Fundraising committees interpret the rules of a progressive raffle in different ways. Some raffles progress as time goes on, and others grow as patrons buy more tickets. The common denominator is the ongoing addition of more money or prizes.
The word "raffle" comes from the Old French "rafle," which means to plunder. The English use of "raffle" to describe selling chances to win a prize dates to the 18th century.
In a standard raffle, members of an organization sell tickets, each of which represents a chance to win a prize. In one version of a progressive raffle, the number of prizes grows as the organizers sell more tickets. In another version, the more money a patron spends, the more prizes he qualifies to win.
An organization can set a deadline when all ticket sales must be completed. It can have the raffle culminate during a specific event, such as a benefit dinner. Sometimes, state gaming laws regulate the rules and limits for fundraisers such as progressive raffles.
A progressive raffle can generate lucrative excitement. By adding prizes as a result of more ticket sales, the fund raising group can encourage patrons who have already bought tickets to buy more.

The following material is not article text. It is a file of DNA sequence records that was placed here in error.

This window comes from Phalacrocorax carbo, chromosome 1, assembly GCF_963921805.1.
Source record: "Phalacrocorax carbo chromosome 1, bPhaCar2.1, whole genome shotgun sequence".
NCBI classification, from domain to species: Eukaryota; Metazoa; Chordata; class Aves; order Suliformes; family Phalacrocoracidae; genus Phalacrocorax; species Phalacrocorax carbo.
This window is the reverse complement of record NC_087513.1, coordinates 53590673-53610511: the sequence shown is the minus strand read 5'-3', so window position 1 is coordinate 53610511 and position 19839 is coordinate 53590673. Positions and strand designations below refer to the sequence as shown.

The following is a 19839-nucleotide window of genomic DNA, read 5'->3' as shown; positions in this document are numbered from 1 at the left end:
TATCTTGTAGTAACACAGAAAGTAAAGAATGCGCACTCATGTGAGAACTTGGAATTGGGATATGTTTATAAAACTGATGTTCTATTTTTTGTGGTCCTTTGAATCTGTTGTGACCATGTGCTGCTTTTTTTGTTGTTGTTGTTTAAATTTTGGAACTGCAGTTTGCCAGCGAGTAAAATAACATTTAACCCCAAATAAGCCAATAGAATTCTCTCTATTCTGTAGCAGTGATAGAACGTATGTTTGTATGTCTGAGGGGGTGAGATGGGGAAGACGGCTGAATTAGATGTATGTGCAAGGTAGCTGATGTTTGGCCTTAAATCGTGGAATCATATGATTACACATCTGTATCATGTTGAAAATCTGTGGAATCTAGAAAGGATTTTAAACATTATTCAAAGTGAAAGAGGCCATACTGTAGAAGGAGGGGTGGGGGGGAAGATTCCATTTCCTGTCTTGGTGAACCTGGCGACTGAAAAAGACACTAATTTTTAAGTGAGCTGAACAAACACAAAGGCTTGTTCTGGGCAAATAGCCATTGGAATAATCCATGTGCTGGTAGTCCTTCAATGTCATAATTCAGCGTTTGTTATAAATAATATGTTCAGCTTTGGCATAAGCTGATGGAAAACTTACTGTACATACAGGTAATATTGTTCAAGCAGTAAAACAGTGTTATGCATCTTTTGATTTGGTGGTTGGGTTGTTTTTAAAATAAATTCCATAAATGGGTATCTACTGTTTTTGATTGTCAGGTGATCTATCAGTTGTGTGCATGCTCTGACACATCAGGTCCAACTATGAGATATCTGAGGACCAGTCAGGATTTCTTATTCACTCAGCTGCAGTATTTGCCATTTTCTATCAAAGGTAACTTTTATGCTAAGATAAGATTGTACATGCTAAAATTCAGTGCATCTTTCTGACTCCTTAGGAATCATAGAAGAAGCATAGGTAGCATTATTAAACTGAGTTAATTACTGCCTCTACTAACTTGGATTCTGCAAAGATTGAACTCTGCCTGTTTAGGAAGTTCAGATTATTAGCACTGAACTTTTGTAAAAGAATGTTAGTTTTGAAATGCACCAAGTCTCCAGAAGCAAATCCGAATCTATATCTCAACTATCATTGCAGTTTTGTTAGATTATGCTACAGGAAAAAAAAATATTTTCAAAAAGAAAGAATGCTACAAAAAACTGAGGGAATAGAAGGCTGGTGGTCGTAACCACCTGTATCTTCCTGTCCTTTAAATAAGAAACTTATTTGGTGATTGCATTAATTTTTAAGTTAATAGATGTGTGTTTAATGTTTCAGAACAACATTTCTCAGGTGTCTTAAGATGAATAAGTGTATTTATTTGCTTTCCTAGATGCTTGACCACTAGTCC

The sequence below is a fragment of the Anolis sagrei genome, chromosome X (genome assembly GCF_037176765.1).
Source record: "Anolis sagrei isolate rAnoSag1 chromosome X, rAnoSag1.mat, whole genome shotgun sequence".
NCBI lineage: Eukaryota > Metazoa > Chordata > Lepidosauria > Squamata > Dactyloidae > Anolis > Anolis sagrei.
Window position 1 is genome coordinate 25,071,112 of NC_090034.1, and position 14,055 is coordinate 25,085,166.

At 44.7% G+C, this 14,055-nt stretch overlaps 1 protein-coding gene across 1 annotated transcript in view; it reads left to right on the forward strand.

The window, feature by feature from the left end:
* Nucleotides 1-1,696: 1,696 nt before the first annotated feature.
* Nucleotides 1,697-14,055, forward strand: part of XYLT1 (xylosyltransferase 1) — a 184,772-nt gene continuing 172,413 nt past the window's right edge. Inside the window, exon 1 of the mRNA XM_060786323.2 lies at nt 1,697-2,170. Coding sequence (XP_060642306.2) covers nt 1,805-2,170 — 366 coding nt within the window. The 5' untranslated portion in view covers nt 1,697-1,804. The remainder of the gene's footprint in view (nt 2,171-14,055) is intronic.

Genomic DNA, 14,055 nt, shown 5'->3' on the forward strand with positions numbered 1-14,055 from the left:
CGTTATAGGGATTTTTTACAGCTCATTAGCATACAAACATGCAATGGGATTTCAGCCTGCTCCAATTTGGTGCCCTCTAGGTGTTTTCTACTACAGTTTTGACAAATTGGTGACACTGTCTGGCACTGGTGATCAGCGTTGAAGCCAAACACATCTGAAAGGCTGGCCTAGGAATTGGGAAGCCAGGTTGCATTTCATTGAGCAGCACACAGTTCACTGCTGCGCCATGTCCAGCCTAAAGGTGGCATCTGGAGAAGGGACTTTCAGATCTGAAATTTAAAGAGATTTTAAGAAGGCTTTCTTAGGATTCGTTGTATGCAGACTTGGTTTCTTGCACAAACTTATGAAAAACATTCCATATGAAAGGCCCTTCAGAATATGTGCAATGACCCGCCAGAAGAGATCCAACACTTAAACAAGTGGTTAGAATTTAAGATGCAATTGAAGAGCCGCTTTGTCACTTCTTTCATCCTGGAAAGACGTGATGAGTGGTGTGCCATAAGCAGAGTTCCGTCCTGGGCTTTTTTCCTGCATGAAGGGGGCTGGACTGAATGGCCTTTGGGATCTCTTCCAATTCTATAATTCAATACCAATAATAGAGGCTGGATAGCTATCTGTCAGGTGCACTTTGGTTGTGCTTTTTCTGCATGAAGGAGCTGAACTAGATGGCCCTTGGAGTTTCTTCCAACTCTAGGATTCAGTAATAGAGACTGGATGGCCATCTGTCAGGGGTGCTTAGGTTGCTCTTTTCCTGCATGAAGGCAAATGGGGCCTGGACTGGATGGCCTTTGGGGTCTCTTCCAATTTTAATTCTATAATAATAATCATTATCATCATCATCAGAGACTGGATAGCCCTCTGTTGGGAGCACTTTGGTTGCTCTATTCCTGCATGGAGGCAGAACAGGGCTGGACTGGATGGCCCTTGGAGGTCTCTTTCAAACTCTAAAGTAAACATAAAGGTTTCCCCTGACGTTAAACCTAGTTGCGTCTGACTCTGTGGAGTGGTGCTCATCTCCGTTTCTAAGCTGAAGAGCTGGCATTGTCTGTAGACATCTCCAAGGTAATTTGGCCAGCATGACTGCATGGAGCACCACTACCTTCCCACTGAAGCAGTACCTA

Some organizations have progressive raffles with monthly drawings. Every organization member's name goes into the pot, but only those who have purchased tickets are eligible to win. If the ticket drawer does not select a winner, the prize money grows. In this way, an organization can sustain a raffle for several months of fund raising.
I have an MFA degree in Creative Writing and am a published poet who has received several poetry awards. I have established a reputation as an environmental activist, both through the group I co-founded -- see alternativeone.org -- and through a series of op-ed pieces in Montana newspapers. I have written extensively on alternative energy, recycling and endangered species.